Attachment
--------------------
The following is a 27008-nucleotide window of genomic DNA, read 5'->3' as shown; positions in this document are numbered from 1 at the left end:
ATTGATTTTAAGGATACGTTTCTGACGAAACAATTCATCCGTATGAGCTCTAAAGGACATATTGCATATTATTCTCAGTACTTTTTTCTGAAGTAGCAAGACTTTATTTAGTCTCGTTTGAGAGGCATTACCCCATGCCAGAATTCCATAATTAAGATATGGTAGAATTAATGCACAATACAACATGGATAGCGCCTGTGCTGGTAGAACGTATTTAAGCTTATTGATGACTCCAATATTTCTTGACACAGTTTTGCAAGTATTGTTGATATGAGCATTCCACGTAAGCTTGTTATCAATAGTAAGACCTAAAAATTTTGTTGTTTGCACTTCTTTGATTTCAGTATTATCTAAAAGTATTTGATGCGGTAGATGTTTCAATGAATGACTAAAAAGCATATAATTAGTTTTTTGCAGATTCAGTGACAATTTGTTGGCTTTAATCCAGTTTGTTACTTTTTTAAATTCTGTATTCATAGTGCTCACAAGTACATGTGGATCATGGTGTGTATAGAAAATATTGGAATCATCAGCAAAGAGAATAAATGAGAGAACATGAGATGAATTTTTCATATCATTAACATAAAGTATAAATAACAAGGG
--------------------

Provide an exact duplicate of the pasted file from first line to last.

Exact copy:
The following is a 27008-nucleotide window of genomic DNA, read 5'->3' as shown; positions in this document are numbered from 1 at the left end:
ATTGATTTTAAGGATACGTTTCTGACGAAACAATTCATCCGTATGAGCTCTAAAGGACATATTGCATATTATTCTCAGTACTTTTTTCTGAAGTAGCAAGACTTTATTTAGTCTCGTTTGAGAGGCATTACCCCATGCCAGAATTCCATAATTAAGATATGGTAGAATTAATGCACAATACAACATGGATAGCGCCTGTGCTGGTAGAACGTATTTAAGCTTATTGATGACTCCAATATTTCTTGACACAGTTTTGCAAGTATTGTTGATATGAGCATTCCACGTAAGCTTGTTATCAATAGTAAGACCTAAAAATTTTGTTGTTTGCACTTCTTTGATTTCAGTATTATCTAAAAGTATTTGATGCGGTAGATGTTTCAATGAATGACTAAAAAGCATATAATTAGTTTTTTGCAGATTCAGTGACAATTTGTTGGCTTTAATCCAGTTTGTTACTTTTTTAAATTCTGTATTCATAGTGCTCACAAGTACATGTGGATCATGGTGTGTATAGAAAATATTGGAATCATCAGCAAAGAGAATAAATGAGAGAACATGAGATGAATTTTTCATATCATTAACATAAAGTATAAATAACAAGGG